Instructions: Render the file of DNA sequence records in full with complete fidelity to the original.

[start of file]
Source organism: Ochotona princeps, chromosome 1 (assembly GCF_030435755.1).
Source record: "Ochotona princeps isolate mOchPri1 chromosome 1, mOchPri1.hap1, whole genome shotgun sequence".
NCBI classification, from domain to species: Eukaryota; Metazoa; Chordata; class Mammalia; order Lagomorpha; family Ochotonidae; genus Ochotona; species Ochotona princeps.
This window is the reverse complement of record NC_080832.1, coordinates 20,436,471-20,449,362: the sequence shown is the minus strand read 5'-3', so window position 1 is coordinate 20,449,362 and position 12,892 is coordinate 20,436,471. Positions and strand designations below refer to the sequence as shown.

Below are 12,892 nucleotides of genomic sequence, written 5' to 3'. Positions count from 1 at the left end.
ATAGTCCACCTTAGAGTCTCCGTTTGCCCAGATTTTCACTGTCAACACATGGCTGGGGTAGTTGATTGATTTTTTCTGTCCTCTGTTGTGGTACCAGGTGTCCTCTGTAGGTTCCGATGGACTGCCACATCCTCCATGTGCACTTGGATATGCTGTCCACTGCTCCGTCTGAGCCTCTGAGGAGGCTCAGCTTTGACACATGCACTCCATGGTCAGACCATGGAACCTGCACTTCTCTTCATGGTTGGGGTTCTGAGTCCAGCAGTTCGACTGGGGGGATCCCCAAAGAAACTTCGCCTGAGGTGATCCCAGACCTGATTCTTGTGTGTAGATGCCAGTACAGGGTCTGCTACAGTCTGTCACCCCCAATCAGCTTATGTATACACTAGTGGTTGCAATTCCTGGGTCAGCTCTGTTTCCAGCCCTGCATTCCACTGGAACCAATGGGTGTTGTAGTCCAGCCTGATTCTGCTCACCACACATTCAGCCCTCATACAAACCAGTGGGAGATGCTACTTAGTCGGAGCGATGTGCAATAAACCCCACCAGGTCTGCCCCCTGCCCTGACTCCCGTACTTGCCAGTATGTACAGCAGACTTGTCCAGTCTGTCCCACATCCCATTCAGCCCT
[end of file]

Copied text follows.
Source organism: Ochotona princeps, chromosome 1 (assembly GCF_030435755.1).
Source record: "Ochotona princeps isolate mOchPri1 chromosome 1, mOchPri1.hap1, whole genome shotgun sequence".
NCBI classification, from domain to species: Eukaryota; Metazoa; Chordata; class Mammalia; order Lagomorpha; family Ochotonidae; genus Ochotona; species Ochotona princeps.
This window is the reverse complement of record NC_080832.1, coordinates 20,436,471-20,449,362: the sequence shown is the minus strand read 5'-3', so window position 1 is coordinate 20,449,362 and position 12,892 is coordinate 20,436,471. Positions and strand designations below refer to the sequence as shown.

Below are 12,892 nucleotides of genomic sequence, written 5' to 3'. Positions count from 1 at the left end.
ATAGTCCACCTTAGAGTCTCCGTTTGCCCAGATTTTCACTGTCAACACATGGCTGGGGTAGTTGATTGATTTTTTCTGTCCTCTGTTGTGGTACCAGGTGTCCTCTGTAGGTTCCGATGGACTGCCACATCCTCCATGTGCACTTGGATATGCTGTCCACTGCTCCGTCTGAGCCTCTGAGGAGGCTCAGCTTTGACACATGCACTCCATGGTCAGACCATGGAACCTGCACTTCTCTTCATGGTTGGGGTTCTGAGTCCAGCAGTTCGACTGGGGGGATCCCCAAAGAAACTTCGCCTGAGGTGATCCCAGACCTGATTCTTGTGTGTAGATGCCAGTACAGGGTCTGCTACAGTCTGTCACCCCCAATCAGCTTATGTATACACTAGTGGTTGCAATTCCTGGGTCAGCTCTGTTTCCAGCCCTGCATTCCACTGGAACCAATGGGTGTTGTAGTCCAGCCTGATTCTGCTCACCACACATTCAGCCCTCATACAAACCAGTGGGAGATGCTACTTAGTCGGAGCGATGTGCAATAAACCCCACCAGGTCTGCCCCCTGCCCTGACTCCCGTACTTGCCAGTATGTACAGCAGACTTGTCCAGTCTGTCCCACATCCCATTCAGCCCT